We’ve been married for thirty years this December, and I can honestly say that this is the first time that I have felt love for him in twenty or so years. Things are not perfect — I don’t expect them to be. But once I changed my dance, he had to change his. The key, I think, was taking my focus off his “inadequacies,” and making changes in my own selfishness. One other thing: when I finished school and realized that I didn’t have to be dependent upon him financially, it freed me up to feel like an equal. Once I felt that, it was easier to release the anger I directed toward him for not living up to my expectations. He is who he is, and the problem wasn’t him — it was me.
I hope this helps someone in a similar situation.

And Kelly (and several others) also shared a valuable perspective:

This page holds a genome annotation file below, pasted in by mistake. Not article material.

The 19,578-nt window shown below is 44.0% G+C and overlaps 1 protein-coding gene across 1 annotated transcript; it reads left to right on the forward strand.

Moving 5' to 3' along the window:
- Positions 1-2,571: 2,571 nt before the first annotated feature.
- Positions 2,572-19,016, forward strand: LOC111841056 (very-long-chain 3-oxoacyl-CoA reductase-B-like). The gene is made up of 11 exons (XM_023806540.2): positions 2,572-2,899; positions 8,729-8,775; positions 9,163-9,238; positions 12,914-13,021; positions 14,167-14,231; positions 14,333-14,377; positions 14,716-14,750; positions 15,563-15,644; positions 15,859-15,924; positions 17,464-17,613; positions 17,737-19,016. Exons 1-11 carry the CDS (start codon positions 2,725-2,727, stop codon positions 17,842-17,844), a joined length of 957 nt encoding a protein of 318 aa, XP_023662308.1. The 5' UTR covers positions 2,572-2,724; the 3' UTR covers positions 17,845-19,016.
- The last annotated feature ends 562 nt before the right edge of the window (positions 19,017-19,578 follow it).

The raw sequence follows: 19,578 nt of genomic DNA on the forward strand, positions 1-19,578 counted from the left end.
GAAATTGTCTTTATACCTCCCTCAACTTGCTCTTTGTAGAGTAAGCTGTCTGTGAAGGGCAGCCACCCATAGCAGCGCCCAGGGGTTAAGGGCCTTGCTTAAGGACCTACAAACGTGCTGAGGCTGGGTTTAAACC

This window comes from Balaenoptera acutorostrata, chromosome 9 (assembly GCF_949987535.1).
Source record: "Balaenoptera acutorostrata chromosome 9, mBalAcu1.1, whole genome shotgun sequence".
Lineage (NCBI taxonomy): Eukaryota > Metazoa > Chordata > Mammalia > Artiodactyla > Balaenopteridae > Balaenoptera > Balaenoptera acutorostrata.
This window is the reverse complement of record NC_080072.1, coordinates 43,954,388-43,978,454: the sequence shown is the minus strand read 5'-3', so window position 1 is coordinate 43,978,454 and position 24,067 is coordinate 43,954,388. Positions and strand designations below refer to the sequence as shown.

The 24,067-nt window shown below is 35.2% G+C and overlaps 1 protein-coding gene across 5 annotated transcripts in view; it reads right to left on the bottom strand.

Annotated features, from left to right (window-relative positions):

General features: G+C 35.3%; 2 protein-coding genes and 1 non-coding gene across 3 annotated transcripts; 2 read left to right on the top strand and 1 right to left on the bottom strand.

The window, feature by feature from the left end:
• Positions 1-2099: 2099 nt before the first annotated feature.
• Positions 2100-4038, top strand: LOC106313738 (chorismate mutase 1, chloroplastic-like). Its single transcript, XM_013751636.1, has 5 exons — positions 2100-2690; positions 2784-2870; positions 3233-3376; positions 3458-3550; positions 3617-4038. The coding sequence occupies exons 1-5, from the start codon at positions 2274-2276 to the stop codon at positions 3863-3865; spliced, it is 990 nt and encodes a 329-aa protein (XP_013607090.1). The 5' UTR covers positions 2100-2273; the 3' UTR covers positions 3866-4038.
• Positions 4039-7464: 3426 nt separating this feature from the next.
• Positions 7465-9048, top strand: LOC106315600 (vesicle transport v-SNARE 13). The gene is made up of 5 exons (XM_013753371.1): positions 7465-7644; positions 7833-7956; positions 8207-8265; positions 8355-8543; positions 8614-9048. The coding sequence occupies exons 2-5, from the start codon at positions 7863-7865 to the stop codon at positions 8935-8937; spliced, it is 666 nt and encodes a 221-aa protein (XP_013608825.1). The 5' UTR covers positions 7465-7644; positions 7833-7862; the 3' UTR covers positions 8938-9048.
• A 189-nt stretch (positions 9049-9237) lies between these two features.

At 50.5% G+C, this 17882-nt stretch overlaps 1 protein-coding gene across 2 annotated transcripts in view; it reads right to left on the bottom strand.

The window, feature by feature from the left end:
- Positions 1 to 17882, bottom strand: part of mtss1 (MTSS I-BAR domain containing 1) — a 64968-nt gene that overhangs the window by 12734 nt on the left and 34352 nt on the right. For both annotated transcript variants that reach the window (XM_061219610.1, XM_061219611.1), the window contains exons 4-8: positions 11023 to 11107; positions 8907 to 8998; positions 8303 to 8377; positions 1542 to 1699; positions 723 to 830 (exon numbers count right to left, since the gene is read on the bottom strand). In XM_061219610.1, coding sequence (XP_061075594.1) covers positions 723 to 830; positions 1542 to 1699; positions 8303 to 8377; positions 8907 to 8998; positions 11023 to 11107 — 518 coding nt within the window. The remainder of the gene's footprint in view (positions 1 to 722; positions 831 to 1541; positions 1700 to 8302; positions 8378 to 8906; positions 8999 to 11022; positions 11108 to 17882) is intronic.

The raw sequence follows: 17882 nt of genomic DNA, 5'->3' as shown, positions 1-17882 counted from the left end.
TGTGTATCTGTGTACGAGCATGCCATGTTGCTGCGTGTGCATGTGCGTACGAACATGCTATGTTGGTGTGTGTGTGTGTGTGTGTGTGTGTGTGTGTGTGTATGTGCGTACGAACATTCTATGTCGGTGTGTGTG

It is so helpful to be here for insight, and not feeling alone. Angela, I was where you are 1 year ago, with a husband who took advantage of my giving for 20 years. It is false to think you can go on in a relationship being sucked dry with nothing given back to you. It wasn’t even that I EXPECTED anything given back, but I did expect to not have somebody make me feel guilty if supper wasn’t at a certain time, or I didn’t act just how he thought I should. My happy personality was continually stifled. If I had stayed in the relationship I know I would have gone to an early grave…literally. I commend the women who can manage to turn things around but it isn’t always the case. The love was gone and I had no more energy to even “try”. I was also faced with finances, and how could I make it on my own. I didn’t think it would ever happen, until one day, something just fell into my lap, something i thought “My God I think I can do this” My gut told me this was it, so scared and alone I made the leap. I have not once regretted my decision, and the finances have worked out even though I worried myself to death about it. I am still adjusting but am slowly coming to know who “Kelly” really is, the lost part of my soul that disappeared long ago. Good luck with your journey, YOU WILL find the strength and courage to get through this, just listen to the voice inside and when the time is right it will happen. I can’t tell you it’s all easy, but life can be better than what you have known. YOU DESERVE THE BEST LIFE HAS TO OFFER!